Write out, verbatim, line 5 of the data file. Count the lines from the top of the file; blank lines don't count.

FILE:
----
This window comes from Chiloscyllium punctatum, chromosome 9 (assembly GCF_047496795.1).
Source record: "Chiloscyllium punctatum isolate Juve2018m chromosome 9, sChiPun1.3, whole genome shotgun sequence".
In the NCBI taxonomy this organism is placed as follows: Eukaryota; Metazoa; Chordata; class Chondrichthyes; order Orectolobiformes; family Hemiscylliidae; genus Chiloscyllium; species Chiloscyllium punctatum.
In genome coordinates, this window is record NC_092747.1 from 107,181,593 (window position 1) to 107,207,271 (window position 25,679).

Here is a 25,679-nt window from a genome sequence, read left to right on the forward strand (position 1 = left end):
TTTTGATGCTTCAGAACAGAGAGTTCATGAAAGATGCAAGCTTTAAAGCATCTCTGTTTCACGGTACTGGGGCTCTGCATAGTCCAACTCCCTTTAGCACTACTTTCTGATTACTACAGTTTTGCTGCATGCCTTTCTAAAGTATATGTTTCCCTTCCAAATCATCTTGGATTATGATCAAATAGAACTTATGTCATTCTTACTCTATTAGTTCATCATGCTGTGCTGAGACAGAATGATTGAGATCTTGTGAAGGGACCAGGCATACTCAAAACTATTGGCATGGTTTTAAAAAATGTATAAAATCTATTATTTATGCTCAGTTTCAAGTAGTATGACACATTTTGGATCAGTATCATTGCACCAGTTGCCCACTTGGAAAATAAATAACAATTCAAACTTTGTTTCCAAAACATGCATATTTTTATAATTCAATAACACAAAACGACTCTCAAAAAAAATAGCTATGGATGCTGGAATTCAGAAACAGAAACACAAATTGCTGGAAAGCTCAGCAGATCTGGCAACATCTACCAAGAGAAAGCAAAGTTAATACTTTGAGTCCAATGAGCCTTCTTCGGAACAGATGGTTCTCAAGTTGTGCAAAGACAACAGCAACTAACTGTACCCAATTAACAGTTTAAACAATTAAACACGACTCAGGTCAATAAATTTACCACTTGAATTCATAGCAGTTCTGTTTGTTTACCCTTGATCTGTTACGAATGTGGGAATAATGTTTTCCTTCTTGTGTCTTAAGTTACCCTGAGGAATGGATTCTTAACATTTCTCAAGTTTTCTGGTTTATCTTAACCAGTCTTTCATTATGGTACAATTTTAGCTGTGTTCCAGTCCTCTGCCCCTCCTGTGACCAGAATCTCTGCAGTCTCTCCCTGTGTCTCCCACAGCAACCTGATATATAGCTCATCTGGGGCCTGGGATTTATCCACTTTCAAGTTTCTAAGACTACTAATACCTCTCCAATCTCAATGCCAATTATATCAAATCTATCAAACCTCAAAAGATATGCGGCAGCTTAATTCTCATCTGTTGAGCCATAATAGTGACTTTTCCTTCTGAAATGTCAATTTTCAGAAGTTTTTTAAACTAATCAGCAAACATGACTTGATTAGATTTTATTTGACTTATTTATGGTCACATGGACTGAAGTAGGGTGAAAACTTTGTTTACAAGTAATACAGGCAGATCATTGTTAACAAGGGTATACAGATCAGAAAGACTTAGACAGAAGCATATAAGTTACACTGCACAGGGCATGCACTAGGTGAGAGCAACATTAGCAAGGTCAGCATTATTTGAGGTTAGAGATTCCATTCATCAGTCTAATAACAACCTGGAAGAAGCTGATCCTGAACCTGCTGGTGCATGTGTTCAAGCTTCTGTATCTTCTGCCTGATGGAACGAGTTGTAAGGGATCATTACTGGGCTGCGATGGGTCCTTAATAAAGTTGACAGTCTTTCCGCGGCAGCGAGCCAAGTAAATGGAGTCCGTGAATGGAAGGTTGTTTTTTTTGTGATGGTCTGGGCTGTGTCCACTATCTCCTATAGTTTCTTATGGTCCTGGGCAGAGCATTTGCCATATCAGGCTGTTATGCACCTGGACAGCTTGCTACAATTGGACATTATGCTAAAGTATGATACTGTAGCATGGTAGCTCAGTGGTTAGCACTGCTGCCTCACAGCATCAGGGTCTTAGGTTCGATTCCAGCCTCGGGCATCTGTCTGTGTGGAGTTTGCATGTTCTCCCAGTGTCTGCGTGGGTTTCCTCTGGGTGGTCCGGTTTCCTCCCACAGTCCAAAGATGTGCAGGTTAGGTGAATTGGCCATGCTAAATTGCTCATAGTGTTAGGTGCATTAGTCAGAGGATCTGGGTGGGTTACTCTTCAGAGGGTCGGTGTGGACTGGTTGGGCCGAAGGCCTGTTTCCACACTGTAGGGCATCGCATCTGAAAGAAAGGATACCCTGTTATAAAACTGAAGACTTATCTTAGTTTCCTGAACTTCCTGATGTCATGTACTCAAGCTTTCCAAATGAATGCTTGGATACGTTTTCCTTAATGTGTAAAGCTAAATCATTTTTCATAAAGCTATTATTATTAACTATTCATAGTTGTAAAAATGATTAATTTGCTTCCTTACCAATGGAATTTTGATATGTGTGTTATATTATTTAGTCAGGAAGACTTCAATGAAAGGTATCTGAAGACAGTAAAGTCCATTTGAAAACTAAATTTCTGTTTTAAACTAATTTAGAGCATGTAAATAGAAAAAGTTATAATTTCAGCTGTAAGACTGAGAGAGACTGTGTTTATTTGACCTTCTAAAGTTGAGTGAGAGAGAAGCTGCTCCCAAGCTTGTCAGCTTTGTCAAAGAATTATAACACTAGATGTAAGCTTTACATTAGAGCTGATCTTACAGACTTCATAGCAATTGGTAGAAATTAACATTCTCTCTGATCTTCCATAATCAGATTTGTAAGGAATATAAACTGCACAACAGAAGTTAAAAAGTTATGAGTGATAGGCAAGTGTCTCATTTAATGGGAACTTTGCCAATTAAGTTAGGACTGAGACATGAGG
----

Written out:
Here is a 25,679-nt window from a genome sequence, read left to right on the forward strand (position 1 = left end):